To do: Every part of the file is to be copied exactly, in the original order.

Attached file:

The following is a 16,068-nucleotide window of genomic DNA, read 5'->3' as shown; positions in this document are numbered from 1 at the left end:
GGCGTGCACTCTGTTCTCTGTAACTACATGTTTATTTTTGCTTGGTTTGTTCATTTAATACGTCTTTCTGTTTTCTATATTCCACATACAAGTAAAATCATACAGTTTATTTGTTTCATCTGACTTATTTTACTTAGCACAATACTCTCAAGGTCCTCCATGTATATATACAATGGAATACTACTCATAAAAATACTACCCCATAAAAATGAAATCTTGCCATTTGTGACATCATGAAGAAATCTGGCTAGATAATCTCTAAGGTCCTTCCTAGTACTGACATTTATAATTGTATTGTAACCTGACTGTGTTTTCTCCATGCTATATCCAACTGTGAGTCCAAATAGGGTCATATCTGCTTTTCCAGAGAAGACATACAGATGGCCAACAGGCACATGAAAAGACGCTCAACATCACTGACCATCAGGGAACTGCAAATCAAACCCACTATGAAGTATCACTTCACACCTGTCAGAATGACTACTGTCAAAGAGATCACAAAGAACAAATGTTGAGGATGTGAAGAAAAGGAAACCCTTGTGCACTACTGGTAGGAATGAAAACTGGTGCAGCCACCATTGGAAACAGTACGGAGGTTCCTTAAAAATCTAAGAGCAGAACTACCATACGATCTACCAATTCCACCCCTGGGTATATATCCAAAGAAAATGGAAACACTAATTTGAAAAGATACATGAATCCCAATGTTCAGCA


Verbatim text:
The following is a 16,068-nucleotide window of genomic DNA, read 5'->3' as shown; positions in this document are numbered from 1 at the left end:
GGCGTGCACTCTGTTCTCTGTAACTACATGTTTATTTTTGCTTGGTTTGTTCATTTAATACGTCTTTCTGTTTTCTATATTCCACATACAAGTAAAATCATACAGTTTATTTGTTTCATCTGACTTATTTTACTTAGCACAATACTCTCAAGGTCCTCCATGTATATATACAATGGAATACTACTCATAAAAATACTACCCCATAAAAATGAAATCTTGCCATTTGTGACATCATGAAGAAATCTGGCTAGATAATCTCTAAGGTCCTTCCTAGTACTGACATTTATAATTGTATTGTAACCTGACTGTGTTTTCTCCATGCTATATCCAACTGTGAGTCCAAATAGGGTCATATCTGCTTTTCCAGAGAAGACATACAGATGGCCAACAGGCACATGAAAAGACGCTCAACATCACTGACCATCAGGGAACTGCAAATCAAACCCACTATGAAGTATCACTTCACACCTGTCAGAATGACTACTGTCAAAGAGATCACAAAGAACAAATGTTGAGGATGTGAAGAAAAGGAAACCCTTGTGCACTACTGGTAGGAATGAAAACTGGTGCAGCCACCATTGGAAACAGTACGGAGGTTCCTTAAAAATCTAAGAGCAGAACTACCATACGATCTACCAATTCCACCCCTGGGTATATATCCAAAGAAAATGGAAACACTAATTTGAAAAGATACATGAATCCCAATGTTCAGCA